Stefano Bardini Museum: Anj Smith

Stefano Bardini Museum: Anj Smith

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Tue 01 Feb 2022 12:43 PM

The blue rooms of the eclectic Stefano Bardini Museum are fixed with 12 uncanny works that beguile viewers as they immerse themselves in the fantastical and, at times, unsettling objects by the British painter. Miniaturist Bosch-like details proliferate in the pieces that vary from three metres wide to a smaller scale with Surrealist, Flemish, Renaissance and even Gothic elements perceptible in the conceptual artworks that invite observers to contemplate and revel in the complexities of the pieces that have been described as Wunderkammers. On the occasion of Anj Smith’s first solo show in Italy, we met to discuss how the works dialogue with the permanent collection, engaging onlookers in a reflective process both on the pieces themselves and what they bring to their viewing of them.

Ph/ Serge Domingie

The title of the exhibition, A Willow Grows Aslant the Brook, is a reference to Shakespeare’s Hamlet, when Queen Gertrude eloquently describes the setting of Ophelia’s demise in Act 4 Scene 7:

There is a willow grows aslant the brook

That shows its hoary leaves in the glassy stream

Therewith fantastic garlands did she make

Of crowflowers, nettles, daisies and long purples…

Anj Smith views Ophelia’s silence and the fact that she’s off-stage for much of the play as a crucial aspect. Being unheard becomes the catalyst for Smith’s piece titled False Steward (2019-20), in which we see a sole figure from the back with a cluster of details embellishing a thin veil. Enchanting flowers are in stark contrast with disconcerting elements like beetles and snakeroot, water hemlock and wolf’s bane, all poisonous plants, adding disquiet to what seems unmenacing at first glance. The piece is positioned in the armour room of the museum, with swords and the commanding presence of armour prevailing in our perception of the artwork, adding to the sense of unease and intrigue. Diamond shapes refer to the Harlequin from Commedia dell’arte, a figure that controlled the action of plays by tapping his stick, “intended to symbolize how stories change, and how information is given to us; what kinds of knowledge we prize as a society and who we dismiss,” Smith elaborates.

Installation views, ‘Anj Smith, A Willow Grows Aslant the Brook’, Museo Stefano Bardini, Florence, Italy, 2021. ©Anj Smith and Museo Novecento. Photos: Serge Domingie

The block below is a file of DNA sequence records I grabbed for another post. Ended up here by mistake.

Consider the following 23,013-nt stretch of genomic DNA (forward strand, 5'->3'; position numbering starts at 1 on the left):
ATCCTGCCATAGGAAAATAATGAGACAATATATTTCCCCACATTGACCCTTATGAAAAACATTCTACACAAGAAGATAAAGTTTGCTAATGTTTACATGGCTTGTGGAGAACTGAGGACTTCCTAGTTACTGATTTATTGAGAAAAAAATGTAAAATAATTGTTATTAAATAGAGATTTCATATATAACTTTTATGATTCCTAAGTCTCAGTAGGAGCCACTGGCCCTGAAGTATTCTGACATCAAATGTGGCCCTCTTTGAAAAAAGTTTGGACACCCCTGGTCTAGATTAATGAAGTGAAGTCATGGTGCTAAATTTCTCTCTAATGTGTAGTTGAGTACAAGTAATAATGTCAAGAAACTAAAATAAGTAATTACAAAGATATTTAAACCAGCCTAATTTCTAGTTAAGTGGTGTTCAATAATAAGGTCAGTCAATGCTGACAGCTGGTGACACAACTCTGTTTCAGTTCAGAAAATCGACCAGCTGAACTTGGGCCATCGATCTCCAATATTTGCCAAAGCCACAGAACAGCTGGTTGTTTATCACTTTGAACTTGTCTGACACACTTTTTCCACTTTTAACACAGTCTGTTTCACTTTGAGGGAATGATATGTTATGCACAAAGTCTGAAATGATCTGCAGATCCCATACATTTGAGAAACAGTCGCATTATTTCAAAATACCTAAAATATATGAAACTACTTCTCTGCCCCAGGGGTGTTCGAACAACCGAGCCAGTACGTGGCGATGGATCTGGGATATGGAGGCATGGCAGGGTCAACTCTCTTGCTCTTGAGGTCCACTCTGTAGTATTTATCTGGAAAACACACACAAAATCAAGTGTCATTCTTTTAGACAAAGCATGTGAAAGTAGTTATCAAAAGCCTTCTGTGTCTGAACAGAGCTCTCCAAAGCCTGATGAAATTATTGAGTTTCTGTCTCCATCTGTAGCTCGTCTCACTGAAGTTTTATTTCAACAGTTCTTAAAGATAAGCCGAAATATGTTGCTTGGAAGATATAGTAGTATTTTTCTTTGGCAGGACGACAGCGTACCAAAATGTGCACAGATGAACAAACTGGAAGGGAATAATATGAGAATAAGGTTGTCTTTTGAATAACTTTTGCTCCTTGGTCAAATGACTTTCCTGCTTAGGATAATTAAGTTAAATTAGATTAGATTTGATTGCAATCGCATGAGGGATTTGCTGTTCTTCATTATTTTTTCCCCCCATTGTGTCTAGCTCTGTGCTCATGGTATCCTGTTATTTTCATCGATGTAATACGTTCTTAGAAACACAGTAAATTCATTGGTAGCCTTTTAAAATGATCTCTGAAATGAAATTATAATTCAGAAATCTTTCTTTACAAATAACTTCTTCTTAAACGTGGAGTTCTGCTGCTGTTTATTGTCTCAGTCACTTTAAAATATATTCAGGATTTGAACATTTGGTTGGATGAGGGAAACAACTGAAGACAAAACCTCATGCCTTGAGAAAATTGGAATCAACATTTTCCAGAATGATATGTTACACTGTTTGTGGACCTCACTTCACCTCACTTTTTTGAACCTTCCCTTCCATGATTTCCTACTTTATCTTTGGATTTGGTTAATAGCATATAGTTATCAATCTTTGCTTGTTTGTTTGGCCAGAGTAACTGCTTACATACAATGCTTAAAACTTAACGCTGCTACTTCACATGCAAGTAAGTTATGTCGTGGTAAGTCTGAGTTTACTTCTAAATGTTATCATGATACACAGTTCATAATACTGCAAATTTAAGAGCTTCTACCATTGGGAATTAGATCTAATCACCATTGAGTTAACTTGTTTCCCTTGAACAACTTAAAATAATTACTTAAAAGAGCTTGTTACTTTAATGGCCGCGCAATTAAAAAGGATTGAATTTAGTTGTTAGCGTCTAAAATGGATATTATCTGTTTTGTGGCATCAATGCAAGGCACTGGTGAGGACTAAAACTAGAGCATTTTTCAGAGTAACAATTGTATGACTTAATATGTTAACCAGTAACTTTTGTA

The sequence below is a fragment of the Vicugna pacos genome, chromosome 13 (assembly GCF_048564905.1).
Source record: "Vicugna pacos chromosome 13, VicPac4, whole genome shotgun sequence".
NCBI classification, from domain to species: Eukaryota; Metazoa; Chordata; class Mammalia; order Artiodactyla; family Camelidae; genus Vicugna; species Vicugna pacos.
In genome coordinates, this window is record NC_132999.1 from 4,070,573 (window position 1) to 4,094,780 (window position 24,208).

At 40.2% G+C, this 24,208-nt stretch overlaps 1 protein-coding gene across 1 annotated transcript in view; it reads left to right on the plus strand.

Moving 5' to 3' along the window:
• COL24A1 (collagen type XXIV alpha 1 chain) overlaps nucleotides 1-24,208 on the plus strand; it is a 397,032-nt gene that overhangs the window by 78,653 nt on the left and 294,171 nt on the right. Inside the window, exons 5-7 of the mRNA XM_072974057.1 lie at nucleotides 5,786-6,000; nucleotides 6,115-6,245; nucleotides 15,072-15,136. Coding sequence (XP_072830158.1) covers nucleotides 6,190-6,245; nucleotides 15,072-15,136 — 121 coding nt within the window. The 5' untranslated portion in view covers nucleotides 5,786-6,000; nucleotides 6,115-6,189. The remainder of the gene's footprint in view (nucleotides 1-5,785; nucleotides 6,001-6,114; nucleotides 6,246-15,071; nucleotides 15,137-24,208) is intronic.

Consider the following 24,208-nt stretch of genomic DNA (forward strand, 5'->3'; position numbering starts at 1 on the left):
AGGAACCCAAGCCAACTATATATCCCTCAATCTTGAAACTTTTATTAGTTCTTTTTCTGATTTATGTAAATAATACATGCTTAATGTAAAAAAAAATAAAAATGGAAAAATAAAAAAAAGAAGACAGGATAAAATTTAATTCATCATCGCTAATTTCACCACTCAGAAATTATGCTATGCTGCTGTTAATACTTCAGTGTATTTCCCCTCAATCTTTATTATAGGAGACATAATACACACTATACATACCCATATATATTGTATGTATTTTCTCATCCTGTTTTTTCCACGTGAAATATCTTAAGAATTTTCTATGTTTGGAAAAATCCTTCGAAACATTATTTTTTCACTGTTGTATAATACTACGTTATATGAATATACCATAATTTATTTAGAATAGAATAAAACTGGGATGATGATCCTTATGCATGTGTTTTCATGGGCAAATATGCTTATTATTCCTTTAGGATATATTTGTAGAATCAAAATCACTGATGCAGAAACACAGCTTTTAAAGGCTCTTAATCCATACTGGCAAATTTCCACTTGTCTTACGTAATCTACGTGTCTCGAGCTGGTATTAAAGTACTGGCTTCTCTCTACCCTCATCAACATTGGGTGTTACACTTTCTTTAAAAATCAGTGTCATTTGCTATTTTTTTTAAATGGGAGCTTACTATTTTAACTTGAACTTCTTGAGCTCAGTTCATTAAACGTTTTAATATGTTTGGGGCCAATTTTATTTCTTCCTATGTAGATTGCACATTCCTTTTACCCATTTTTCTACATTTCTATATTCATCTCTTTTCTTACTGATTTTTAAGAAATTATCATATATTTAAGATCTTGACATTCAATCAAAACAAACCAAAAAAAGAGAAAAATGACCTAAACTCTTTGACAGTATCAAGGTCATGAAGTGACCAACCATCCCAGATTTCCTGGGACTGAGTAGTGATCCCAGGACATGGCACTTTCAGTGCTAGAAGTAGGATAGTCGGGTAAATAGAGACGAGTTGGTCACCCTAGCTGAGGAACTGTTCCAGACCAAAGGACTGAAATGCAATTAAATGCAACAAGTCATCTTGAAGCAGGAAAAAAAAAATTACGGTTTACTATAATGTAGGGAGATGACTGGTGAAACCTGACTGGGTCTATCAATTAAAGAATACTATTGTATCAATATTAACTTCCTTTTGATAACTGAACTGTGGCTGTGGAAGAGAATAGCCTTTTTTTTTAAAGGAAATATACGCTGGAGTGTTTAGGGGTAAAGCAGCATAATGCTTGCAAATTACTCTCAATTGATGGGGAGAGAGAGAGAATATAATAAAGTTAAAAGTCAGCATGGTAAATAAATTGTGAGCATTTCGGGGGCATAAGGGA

Incongruous components such as lipstick and skulls blend the familiar and unfamiliar, transforming our viewing of the works as the disruptive juxtapositions cause us to question. In fact, at the crux of the artist’s craft is the desire to prompt critical thinking and reject superficial or shallow consumption of information and art, urging us to slow down, reason and think in a decisively counter-cultural endeavour. “Traditional conservatism doesn’t apply to these works. We each have to find our own respective paths in and through the exhibition. I do a lot of research on Instagram and I love social media—I’m not a Luddite—but at the same time I feel there’s a danger that we could become culturally conditioned to scroll, scroll, scroll, and that is already having huge problematic implications in decision-making. The works are a kind of visual chicanery and are deliberately not easy. They have certain circumlocutions that ask the viewer to question because it’s exactly that action which I think is so valuable, honing that critical capacity; the practice of the deep dive and seeing the value in that.”

Installation views, ‘Anj Smith, A Willow Grows Aslant the Brook’, Museo Stefano Bardini, Florence, Italy, 2021. ©Anj Smith and Museo Novecento. Photos: Serge Domingie

Works such as Flowerings of the Chocolate Cosmos (2020) were painted during the pandemic, with the psychological states the artist experienced expressed through a lush South American plant that seduces before we realize that it is partially trapped beneath ice and seeks to stretch outside the very frame. A smashed wine glass and the brightly coloured liquid spilling across the ice furthers the viewer’s fascination.

Curator of the exhibition, Sergio Risaliti, observed, “Smith reflects on the dangerous but fascinating fine line which exists between beauty and death, between depth and emptiness, as well as between pleasure and dissatisfaction.” The poetic and, at times, anxiety-inducing works reflect timely themes such as the fragility of nature, beauty and death, and contemporary culture’s ever-slackening ability to think critically, engaging the observer in an artistic and personal journey that begins when we arrive at the exterior of the centuries-old palazzo.

The exhibition titled A Willow Grows Aslant the Brook is curated by Sergio Risaliti and organized by MUS.E, in collaboration with Hauser & Wirth and Museo Novecento. It will be on display at Museo Stefano Bardini (via dei Renai, 37) until May 1.

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